littje longer yoa will be an Hon. too. How many do you think he has 
made already? T would have to count them, said Mr. Bell. Well, 
thirty-nine, said Mr. Brown. It reminds me, -Mr. Brown said, of the law 
lord in Scotland, Chief Justice Kaims. He had just married his fourth 
wife, and was goinp down Princess street, Edinburgh, when an old apple 
woman at a corner raised her pious hands in devotion and said : , "Gid 
spare you Lord Kaims." His Lordship stopped and looking very keenly 
at the old lady, said, "Why do you say that, my good woman ?" "Ah ! 
gin ye leeve lang enough, ye'U mak' us a' leddies." 

Lea\ ing the Union station, Ottawa, the first stop is made at Chaucl- 
iere Junction. The old origmal line between it and Ottawa is little used, 
as trains do not leave Sussex street now as of yore. A fcv\' minutes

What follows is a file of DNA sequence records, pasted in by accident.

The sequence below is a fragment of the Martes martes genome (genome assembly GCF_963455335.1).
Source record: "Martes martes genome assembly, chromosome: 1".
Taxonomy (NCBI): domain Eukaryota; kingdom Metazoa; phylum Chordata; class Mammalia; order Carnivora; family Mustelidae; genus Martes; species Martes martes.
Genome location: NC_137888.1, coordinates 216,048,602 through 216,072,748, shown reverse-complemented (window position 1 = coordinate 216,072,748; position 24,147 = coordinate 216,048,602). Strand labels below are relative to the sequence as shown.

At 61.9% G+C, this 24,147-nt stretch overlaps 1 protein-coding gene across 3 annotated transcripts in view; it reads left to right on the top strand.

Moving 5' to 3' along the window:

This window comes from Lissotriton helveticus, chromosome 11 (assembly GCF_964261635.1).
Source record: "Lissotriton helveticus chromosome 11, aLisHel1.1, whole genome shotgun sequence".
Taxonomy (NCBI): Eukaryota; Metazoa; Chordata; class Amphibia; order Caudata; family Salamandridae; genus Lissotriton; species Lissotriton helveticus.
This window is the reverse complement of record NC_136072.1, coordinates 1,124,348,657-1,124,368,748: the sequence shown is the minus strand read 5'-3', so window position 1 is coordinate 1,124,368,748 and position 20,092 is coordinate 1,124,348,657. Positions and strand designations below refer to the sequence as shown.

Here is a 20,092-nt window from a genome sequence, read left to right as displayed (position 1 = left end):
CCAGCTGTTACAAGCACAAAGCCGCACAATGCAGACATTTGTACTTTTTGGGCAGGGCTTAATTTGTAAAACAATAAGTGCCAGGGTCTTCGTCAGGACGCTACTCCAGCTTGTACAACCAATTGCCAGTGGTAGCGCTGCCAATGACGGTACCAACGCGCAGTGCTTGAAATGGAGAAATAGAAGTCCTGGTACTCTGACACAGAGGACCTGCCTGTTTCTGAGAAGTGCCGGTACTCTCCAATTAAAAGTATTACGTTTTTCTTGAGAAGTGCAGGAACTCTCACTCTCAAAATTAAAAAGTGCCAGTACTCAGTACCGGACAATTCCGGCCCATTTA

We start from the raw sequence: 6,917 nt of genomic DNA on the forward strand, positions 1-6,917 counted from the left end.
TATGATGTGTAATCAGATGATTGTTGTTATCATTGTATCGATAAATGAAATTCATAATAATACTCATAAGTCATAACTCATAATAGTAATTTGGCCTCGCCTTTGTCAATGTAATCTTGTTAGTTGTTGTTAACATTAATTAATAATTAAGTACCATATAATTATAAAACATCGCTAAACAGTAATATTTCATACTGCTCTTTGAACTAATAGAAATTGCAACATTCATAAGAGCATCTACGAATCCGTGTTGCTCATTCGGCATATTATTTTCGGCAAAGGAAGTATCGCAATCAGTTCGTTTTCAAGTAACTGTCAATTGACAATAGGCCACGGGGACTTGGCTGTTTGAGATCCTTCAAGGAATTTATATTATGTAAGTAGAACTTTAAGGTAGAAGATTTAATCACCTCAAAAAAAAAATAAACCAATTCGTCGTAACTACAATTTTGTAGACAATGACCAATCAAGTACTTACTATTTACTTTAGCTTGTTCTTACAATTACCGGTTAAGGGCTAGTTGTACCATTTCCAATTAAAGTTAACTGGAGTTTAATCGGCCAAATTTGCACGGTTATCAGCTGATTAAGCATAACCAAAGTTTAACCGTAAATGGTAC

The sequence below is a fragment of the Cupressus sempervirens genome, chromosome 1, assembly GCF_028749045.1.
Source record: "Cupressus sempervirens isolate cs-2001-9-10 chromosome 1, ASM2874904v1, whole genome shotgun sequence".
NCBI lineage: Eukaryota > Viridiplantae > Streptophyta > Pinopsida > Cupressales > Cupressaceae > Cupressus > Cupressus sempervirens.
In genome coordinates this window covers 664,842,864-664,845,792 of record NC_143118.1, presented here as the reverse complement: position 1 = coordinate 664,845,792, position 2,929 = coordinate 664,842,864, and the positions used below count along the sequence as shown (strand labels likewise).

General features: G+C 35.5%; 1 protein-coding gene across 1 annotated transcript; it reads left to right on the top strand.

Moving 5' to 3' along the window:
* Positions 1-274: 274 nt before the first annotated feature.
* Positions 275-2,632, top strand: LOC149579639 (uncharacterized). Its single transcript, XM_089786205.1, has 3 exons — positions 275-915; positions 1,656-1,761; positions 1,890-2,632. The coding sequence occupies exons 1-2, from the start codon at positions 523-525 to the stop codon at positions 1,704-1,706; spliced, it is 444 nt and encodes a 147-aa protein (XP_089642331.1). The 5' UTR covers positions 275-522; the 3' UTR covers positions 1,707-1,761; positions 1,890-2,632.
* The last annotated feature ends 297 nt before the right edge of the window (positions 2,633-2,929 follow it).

brings you to Gloucester station, a mere halting place, as no business or 
buildings worth any mention appear. The next is Manotick in the swamp 
of old, rot much meets you but mosquitoes. This is the shipping place 
for the village of Manotick three Tiiles off. The place around is good 
for agriculture and stock raising. Osgoodc station is some miles farther 
south on a fine plane of land. It appears to increase with comfortablje 
buildings, shops, barrel factory, hotel, school and churches. Dr. Allen is 
physician. Rev. J. Lockhead preaches Sunday evenings. Rev. Wm. 
Lockhead, his brother, was ordained at Renfrew, spent some years there, 
then removed to Fenelon Falls. After many years there he removed to 
Mandauman, where the late Rev. James Chestnut cfficiated. A fine 
country road connects Osgo6de station with Wellington. The road ter- 
minates at Prescott, but has been swallowed up by that pelican of the 
Canadian desert, that has shown sudi a vampire appetite .for Httle rail- 
roads, lands an'd money. It would have swallowed the Grand Trunk 
but for its length which would have been like the eel with the crane. We